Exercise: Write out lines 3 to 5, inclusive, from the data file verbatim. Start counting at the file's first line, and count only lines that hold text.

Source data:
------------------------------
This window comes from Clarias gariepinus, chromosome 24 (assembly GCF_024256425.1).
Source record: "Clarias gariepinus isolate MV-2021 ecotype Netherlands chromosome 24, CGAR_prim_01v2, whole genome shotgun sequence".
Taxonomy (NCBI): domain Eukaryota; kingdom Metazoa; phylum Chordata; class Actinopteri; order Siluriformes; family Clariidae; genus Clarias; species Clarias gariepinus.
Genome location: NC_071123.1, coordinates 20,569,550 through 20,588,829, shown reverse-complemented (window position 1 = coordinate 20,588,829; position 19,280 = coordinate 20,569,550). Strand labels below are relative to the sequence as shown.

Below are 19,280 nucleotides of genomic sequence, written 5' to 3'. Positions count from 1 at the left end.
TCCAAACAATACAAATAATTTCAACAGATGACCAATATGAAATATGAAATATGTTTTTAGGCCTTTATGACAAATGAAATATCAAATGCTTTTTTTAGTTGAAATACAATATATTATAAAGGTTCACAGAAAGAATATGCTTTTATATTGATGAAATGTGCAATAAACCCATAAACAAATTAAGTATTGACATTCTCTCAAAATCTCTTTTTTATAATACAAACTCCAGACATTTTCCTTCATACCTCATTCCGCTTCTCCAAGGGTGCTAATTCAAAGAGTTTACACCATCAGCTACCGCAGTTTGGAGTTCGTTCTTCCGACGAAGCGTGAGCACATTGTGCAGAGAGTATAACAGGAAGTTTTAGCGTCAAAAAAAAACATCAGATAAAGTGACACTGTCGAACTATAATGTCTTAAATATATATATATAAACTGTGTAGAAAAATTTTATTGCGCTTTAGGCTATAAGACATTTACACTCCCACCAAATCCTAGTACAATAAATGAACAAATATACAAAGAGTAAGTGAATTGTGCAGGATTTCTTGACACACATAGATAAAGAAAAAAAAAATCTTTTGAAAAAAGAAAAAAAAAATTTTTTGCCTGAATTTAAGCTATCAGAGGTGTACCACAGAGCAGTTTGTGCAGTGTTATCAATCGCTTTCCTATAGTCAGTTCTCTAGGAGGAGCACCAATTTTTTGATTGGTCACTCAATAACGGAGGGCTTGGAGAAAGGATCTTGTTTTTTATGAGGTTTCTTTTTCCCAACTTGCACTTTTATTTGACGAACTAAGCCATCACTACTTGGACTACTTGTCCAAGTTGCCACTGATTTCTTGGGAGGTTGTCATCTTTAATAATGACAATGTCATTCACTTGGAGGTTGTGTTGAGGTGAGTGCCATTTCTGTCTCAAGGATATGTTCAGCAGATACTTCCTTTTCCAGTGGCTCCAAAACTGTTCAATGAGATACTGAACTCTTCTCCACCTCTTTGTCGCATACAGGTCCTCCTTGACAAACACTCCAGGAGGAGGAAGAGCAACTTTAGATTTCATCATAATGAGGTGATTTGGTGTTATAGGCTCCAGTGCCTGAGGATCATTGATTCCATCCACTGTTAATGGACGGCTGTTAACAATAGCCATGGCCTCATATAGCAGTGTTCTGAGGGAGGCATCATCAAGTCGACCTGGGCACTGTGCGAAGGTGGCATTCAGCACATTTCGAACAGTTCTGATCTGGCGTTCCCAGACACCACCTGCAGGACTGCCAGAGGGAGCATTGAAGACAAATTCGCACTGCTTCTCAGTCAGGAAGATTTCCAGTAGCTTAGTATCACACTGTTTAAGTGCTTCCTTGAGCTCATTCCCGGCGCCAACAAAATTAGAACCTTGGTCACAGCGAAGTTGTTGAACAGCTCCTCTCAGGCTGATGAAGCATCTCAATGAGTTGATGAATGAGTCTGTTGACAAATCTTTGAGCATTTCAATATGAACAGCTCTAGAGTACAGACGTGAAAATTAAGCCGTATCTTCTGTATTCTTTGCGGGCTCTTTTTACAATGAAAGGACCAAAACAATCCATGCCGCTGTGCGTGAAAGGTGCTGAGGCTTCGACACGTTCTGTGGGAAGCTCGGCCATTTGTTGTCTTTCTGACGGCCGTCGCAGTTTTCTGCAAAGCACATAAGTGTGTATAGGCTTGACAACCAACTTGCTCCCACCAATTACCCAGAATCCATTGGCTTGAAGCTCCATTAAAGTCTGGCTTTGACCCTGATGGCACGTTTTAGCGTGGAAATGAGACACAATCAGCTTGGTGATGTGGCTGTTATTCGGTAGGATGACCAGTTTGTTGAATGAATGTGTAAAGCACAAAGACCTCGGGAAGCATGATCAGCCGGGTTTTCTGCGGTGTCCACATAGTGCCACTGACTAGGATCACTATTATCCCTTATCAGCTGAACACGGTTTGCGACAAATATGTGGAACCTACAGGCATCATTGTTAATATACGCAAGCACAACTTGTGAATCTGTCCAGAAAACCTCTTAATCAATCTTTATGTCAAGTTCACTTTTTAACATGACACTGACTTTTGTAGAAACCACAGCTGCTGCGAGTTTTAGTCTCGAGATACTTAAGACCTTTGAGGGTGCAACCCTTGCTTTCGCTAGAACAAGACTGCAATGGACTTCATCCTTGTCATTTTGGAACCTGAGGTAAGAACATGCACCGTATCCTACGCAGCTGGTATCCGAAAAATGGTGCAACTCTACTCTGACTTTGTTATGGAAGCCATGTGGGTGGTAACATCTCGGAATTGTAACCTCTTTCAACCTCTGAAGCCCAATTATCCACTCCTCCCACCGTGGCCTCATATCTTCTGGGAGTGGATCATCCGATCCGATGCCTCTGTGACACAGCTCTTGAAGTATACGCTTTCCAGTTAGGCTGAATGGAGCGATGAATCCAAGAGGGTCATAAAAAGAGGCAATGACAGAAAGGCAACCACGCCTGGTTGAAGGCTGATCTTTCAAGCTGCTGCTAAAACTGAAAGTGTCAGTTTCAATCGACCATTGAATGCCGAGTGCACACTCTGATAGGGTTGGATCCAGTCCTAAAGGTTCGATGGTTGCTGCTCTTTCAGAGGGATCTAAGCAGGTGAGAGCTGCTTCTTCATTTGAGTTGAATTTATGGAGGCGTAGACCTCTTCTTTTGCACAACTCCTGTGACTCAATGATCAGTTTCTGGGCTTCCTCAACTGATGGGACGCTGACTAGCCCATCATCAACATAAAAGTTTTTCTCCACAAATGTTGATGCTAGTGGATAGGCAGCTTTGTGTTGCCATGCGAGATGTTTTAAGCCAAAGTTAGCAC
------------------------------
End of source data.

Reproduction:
Taxonomy (NCBI): domain Eukaryota; kingdom Metazoa; phylum Chordata; class Actinopteri; order Siluriformes; family Clariidae; genus Clarias; species Clarias gariepinus.
Genome location: NC_071123.1, coordinates 20,569,550 through 20,588,829, shown reverse-complemented (window position 1 = coordinate 20,588,829; position 19,280 = coordinate 20,569,550). Strand labels below are relative to the sequence as shown.

Below are 19,280 nucleotides of genomic sequence, written 5' to 3'. Positions count from 1 at the left end.